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How Often Should You Have an Eye Exam?

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A woman smiles and sits across from her optometrist during an eye exam appointment.

Eye exams might not cross your mind as often as a physical checkup with your healthcare provider, but is just as crucial for your eye and overall health. Regular eye exams help assess vision clarity and form part of preventative care by detecting eye problems early.

Adults and seniors should have an eye exam every year, children once between the ages of 3 and 5, and annually once they start school. Based on your eye health and vision needs, your eye doctor may recommend more frequent exams. 

Understanding the Eye

The human eye is your window to the world. It interprets shapes, colors, movements, and more, translating them into images your brain can understand. Despite its small size, the eye is complex and can develop various vision problems. 

Eye conditions and eye diseases that develop in childhood and adulthood can significantly impact learning and daily life. Vision symptoms, such as blurry vision, sensitivity to light, and redness, are not normal and make regular eye exams vital for early detection, diagnosis, management, and treatment of underlying causes. 

Importance of Early Detection

Early detection through regular eye exams assists your eye doctor in preventing and treating eye diseases that could lead to vision loss. Many eye diseases have no noticeable symptoms in their early stages or they develop gradually, but if caught early, can lead to effective management. 

Signs You Might Need an Eye Exam

Certain vision symptoms may signal it’s time to schedule an appointment. Eye exams can also detect various eye-related and systemic health problems. If you experience blurred vision, frequent headaches, difficulty seeing at night, eye strain, dry eyes, or physical changes to the eye, don’t delay seeing your eye doctor. These signs could indicate underlying issues needing immediate attention before they worsen and affect your vision. 

Other times you may need an eye exam before your next scheduled appointment can include:

  • Your current prescription of glasses or contact lenses no longer provides vision clarity. 
  • You want to switch from glasses to contact lenses. A contact lens prescription is different from an eyeglasses prescription. A contact lens exam is needed to get a contact lens prescription.
  • Your doctor put you on a new medication that can have ocular side effects. More frequent eye exams can help monitor your eye health. 
  • If you’re recently diagnosed with a condition that can affect the eyes. 

What Happens During an Eye Exam?

During an eye exam, your eye doctor will discuss your eye and medical history, medications you take, family history, and lifestyle. Make the most of your appointment by coming prepared with questions or concerns about your eye health.

After your discussion, they may conduct all or some of the following tests tailored to your needs:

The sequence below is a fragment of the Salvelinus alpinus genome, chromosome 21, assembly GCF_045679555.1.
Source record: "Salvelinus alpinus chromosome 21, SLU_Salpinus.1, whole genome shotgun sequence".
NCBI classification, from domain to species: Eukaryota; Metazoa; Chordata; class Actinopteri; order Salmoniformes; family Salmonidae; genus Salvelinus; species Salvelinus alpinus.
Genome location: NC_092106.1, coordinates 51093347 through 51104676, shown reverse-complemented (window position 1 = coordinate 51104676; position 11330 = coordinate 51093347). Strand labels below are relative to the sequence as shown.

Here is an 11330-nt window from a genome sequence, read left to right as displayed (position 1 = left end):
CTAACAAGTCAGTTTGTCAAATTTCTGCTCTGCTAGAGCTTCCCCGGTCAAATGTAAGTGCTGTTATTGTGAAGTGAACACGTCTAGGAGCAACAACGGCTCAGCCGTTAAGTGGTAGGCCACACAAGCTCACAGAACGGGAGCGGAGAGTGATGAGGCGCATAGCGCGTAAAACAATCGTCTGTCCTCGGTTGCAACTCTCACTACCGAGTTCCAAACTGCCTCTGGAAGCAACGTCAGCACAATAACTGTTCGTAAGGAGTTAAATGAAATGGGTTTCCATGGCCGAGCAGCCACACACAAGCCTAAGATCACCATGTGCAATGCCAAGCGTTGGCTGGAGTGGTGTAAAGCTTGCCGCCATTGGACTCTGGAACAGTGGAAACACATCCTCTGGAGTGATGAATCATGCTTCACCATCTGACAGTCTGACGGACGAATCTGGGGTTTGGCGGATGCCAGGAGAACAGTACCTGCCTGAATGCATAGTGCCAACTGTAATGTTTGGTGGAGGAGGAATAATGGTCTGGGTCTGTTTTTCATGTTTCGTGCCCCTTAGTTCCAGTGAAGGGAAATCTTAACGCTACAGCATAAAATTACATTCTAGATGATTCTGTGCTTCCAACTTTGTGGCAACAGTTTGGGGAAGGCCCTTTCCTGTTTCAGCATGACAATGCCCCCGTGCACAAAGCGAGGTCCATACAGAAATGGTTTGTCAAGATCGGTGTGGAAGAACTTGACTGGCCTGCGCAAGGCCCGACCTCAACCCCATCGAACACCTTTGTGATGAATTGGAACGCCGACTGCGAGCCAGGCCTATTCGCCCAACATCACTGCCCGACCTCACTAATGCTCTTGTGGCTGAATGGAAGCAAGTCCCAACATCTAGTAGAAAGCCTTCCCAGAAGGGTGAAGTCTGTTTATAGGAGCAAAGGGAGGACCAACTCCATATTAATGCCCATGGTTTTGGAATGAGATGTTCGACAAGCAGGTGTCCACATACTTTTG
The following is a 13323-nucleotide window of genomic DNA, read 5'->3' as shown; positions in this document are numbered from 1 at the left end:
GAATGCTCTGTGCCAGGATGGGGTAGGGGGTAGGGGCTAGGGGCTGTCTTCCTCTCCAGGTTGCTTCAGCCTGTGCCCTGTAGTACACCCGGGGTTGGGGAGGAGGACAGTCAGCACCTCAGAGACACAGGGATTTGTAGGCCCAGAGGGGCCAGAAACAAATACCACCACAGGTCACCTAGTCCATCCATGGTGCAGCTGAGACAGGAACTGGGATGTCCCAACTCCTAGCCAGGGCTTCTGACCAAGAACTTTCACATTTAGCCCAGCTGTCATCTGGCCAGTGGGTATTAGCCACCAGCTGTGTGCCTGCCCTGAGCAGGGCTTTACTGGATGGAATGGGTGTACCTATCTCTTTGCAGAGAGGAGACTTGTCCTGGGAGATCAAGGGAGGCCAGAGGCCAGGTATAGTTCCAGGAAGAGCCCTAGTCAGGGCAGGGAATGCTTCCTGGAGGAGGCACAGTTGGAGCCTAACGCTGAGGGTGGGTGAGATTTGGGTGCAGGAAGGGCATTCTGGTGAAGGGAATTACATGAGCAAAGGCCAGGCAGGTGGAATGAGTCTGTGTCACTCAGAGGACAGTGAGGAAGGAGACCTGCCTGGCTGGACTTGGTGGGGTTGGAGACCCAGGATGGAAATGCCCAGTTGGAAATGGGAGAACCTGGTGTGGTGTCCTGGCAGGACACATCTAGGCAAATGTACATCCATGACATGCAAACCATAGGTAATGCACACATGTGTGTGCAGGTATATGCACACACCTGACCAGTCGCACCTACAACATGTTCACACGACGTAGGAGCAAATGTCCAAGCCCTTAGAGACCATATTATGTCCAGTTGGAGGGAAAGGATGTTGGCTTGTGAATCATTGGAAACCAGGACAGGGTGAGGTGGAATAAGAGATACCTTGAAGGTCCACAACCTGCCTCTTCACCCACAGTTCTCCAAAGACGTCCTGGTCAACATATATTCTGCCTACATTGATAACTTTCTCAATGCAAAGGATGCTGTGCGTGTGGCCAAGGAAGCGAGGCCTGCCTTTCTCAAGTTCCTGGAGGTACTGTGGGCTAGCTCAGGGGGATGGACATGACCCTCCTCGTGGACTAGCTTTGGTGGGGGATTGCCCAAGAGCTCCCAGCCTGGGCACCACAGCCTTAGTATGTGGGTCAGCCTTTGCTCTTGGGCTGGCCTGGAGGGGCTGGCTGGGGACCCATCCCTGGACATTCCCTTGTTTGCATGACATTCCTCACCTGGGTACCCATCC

• Visual acuity test 
  • Depth perception
  • Color vision test
  • Pupil response test 
  • Peripheral or side vision
  • Eye muscle movement
  • Eye focusing
  • Eye teaming
  • Measure the cornea’s curvature 
  • Refraction tests

A comprehensive examination also includes looking at the eye’s structures, including the cornea, lens, retina, and optic nerve at the back of the eye, to give more insight into your overall eye health. Based on your results, they will recommend any necessary treatments or corrective eyeglasses or contact lenses. 

A child looks through an eye testing device while the optometrist adjusts it and checks how well the boy can see.

Frequency of Eye Exams

If you’re unsure when to visit your eye doctor for an eye exam, follow the recommended guidelines provided by The American Optometric Association. However, the frequency of eye exams can change depending on various factors, including age, health history, and risk factors for eye diseases. 

Children’s Eye Exams

Early children’s eye exams are important and include a baseline exam between 6 and 12 months of age. Children should have their next comprehensive eye exam between 3 and 5 years. Annual eye exams are recommended for children before they start grade 1 and continue until adulthood or grade 12. 

Adult Eye Exams

Adults between 18 and 64 years should have an exam once every year. However, if you have a health condition that affects your eyes, such as diabetes, your eye doctor may recommend more frequent exams.

Senior Eye Exams

Seniors 65 and over should have annual eye exams to check for and monitor age-related changes, such as cataracts, macular degeneration, and glaucoma.

Proactive Approach to Eye Health in Fort Worth

It’s vital to have regular eye exams to maintain eye health and vision. Maintaining vision clarity and detecting vision problems early, can significantly improve your quality of life and preserve your eyesight for longer. Don’t put off regular eye exams because you don’t present with any symptoms or vision discomfort. Certain eye problems only get detected through an eye exam. Take a proactive approach and book an appointment with Pack Optical today.

Written by Pack Optical

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